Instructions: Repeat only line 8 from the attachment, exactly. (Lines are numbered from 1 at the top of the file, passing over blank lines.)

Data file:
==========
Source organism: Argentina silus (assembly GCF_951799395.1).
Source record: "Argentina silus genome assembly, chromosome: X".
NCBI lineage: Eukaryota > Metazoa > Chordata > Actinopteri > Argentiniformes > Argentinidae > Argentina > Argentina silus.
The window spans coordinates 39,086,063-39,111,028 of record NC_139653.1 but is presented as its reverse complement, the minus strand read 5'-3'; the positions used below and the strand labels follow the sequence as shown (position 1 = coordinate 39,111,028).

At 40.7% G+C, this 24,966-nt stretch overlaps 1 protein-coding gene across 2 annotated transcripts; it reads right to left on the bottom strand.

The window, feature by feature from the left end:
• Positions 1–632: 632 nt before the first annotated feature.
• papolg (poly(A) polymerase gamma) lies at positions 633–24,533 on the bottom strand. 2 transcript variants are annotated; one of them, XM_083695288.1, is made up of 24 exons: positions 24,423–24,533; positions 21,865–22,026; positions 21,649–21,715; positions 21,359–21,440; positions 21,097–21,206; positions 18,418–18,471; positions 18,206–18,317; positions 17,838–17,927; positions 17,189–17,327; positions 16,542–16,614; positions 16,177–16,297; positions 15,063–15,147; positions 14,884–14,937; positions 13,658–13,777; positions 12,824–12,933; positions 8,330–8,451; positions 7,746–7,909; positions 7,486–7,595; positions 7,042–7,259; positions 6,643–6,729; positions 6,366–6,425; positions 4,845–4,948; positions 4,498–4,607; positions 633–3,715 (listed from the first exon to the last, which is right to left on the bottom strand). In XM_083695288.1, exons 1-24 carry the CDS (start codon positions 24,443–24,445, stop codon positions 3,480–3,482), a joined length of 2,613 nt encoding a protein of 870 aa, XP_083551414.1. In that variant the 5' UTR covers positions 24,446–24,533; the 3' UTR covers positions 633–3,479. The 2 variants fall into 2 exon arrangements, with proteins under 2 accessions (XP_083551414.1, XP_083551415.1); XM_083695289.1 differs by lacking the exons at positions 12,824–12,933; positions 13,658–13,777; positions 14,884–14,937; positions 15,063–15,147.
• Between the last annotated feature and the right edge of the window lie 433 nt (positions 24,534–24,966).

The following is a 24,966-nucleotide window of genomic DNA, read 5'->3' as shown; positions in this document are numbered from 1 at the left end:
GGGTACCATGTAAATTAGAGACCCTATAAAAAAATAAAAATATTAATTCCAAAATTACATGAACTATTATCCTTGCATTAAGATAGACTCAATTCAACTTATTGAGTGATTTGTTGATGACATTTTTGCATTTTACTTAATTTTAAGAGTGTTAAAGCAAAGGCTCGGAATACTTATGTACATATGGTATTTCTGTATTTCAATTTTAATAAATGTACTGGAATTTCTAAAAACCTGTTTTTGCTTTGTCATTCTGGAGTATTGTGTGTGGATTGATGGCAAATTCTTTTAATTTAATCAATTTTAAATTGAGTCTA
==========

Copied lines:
• papolg (poly(A) polymerase gamma) lies at positions 633–24,533 on the bottom strand. 2 transcript variants are annotated; one of them, XM_083695288.1, is made up of 24 exons: positions 24,423–24,533; positions 21,865–22,026; positions 21,649–21,715; positions 21,359–21,440; positions 21,097–21,206; positions 18,418–18,471; positions 18,206–18,317; positions 17,838–17,927; positions 17,189–17,327; positions 16,542–16,614; positions 16,177–16,297; positions 15,063–15,147; positions 14,884–14,937; positions 13,658–13,777; positions 12,824–12,933; positions 8,330–8,451; positions 7,746–7,909; positions 7,486–7,595; positions 7,042–7,259; positions 6,643–6,729; positions 6,366–6,425; positions 4,845–4,948; positions 4,498–4,607; positions 633–3,715 (listed from the first exon to the last, which is right to left on the bottom strand). In XM_083695288.1, exons 1-24 carry the CDS (start codon positions 24,443–24,445, stop codon positions 3,480–3,482), a joined length of 2,613 nt encoding a protein of 870 aa, XP_083551414.1. In that variant the 5' UTR covers positions 24,446–24,533; the 3' UTR covers positions 633–3,479. The 2 variants fall into 2 exon arrangements, with proteins under 2 accessions (XP_083551414.1, XP_083551415.1); XM_083695289.1 differs by lacking the exons at positions 12,824–12,933; positions 13,658–13,777; positions 14,884–14,937; positions 15,063–15,147.